Quick Exit

The Cracks in the Dam independent report highlights the long-running social and economic forces that lie behind the placement of tamariki into care in Aotearoa.  

The Royal Commission has funded a number of independent experts to submit reports exploring issues relevant to the Inquiry’s work. Cracks in the Dam was written by researchers Max Rashbrooke and Angie Wilkinson and peer reviewed by Professor Tracey McIntosh MNZM and Dr Emily Keddell.  

The report finds that, when looking into the appalling treatment of tamariki both inside and outside institutions, it’s tempting to seek explanations within an individual family or whānau. However, it notes other factors also play a huge role and are much harder to perceive. 

Cracks in the Dam tries to show that these forces act on families and whānau like the weight of water and gravity on a dam, creating cracks that build up over a long time but may not become visible until the last minute. This metaphor speaks to a worldview that sees actions as being the result of subtle, interconnected social forces. 

The report seeks to understand why tamariki were placed in care, noting that placements are strongly influenced by wider forces. Social, cultural and economic structures exist outside individuals’ direct control, and can greatly raise the risk that tamariki will be placed into care.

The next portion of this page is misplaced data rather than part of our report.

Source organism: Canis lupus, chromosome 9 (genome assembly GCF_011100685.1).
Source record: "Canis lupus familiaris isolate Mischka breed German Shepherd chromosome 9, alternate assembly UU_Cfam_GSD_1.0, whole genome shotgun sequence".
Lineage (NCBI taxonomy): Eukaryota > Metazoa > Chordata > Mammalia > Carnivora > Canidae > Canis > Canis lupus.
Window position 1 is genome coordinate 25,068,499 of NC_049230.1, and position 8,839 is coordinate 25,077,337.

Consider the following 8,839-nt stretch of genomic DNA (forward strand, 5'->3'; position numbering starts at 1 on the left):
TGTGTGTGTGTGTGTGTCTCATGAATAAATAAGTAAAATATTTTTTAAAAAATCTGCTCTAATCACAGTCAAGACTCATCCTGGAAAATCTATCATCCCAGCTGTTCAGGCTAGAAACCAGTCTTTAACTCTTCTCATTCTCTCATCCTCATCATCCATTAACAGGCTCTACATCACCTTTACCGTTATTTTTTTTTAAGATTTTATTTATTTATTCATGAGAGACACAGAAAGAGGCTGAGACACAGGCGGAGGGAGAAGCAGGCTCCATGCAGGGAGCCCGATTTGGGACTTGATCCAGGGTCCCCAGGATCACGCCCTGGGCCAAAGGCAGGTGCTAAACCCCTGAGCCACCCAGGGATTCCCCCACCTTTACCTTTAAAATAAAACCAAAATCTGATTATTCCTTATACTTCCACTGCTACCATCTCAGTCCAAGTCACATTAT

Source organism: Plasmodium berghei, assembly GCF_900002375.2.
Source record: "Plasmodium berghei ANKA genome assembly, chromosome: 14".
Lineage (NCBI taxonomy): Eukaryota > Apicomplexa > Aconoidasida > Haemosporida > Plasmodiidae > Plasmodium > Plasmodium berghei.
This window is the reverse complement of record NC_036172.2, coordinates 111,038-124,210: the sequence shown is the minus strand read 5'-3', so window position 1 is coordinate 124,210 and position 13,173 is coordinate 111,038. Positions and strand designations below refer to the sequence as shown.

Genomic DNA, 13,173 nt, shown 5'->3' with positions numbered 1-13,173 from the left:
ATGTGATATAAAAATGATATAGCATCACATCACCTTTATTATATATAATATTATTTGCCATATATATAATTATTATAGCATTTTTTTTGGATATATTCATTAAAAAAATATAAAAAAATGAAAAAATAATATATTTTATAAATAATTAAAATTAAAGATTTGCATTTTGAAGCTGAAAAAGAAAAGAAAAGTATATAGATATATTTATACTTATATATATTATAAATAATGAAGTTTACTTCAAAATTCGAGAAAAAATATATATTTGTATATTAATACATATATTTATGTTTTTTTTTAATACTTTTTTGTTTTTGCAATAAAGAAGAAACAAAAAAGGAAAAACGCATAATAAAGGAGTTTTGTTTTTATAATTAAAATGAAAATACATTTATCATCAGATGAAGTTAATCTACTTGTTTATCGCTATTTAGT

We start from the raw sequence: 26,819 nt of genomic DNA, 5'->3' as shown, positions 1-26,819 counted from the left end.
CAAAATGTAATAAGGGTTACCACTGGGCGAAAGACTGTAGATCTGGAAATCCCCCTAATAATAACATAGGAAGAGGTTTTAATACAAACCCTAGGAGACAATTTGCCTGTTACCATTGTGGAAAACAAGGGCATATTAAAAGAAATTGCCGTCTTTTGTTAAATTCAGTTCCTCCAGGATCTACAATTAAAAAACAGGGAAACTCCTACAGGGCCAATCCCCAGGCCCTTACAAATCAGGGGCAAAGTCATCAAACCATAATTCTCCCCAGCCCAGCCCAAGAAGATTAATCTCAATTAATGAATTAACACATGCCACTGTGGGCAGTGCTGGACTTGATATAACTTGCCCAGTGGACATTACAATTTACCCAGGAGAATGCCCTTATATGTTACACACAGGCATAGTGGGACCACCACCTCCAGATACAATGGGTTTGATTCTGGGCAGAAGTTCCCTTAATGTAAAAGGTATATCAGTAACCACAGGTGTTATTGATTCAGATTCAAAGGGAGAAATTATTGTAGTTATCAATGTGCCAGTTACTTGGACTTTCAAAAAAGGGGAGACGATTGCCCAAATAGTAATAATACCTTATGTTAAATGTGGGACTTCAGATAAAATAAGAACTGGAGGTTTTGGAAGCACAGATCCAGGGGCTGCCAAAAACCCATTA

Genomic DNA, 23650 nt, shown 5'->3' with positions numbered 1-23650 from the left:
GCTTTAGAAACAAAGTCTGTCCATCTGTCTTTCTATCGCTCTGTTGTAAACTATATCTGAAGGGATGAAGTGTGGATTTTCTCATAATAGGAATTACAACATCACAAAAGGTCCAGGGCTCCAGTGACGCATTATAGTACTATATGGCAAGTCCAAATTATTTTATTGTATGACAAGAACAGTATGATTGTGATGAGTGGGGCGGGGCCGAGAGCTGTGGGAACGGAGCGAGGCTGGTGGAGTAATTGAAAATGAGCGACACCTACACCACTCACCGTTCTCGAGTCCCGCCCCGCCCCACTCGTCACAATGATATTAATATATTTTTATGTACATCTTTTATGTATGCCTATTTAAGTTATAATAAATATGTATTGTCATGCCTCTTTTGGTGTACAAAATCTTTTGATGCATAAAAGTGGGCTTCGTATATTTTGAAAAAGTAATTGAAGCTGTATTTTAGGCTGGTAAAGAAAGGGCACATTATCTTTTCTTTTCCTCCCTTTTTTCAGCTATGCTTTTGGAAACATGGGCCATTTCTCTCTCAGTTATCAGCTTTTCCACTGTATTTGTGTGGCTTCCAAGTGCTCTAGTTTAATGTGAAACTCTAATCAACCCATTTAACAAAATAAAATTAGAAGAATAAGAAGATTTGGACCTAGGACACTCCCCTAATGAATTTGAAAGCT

It examines the effects of those forces on the whole population but with a strong focus on Māori who have been disproportionately harmed by those forces. As a result, Māori are vastly overrepresented in care institutions with tamariki Māori accounting for about two-thirds of all care placements. 

Although the report is not designed to produce recommendations it notes that, while there is no one policy that will prevent child abuse, social and economic forces at the highest level need to be redirected so as to reduce poverty, deprivation and discrimination. It further states that social and economic settings need to ensure families have affordable, stable housing, better medical services, and decent early childhood care and education.  

Cracks in the Dam concludes that these services could help form a protective environment for all children, their families and their whānau in Aotearoa New Zealand. 

**Disclaimer: The opinions, findings and recommendations expressed in independent reports are the writers’ own and do not necessarily reflect the view of the Royal Commission.** 

Cracks in the Dam

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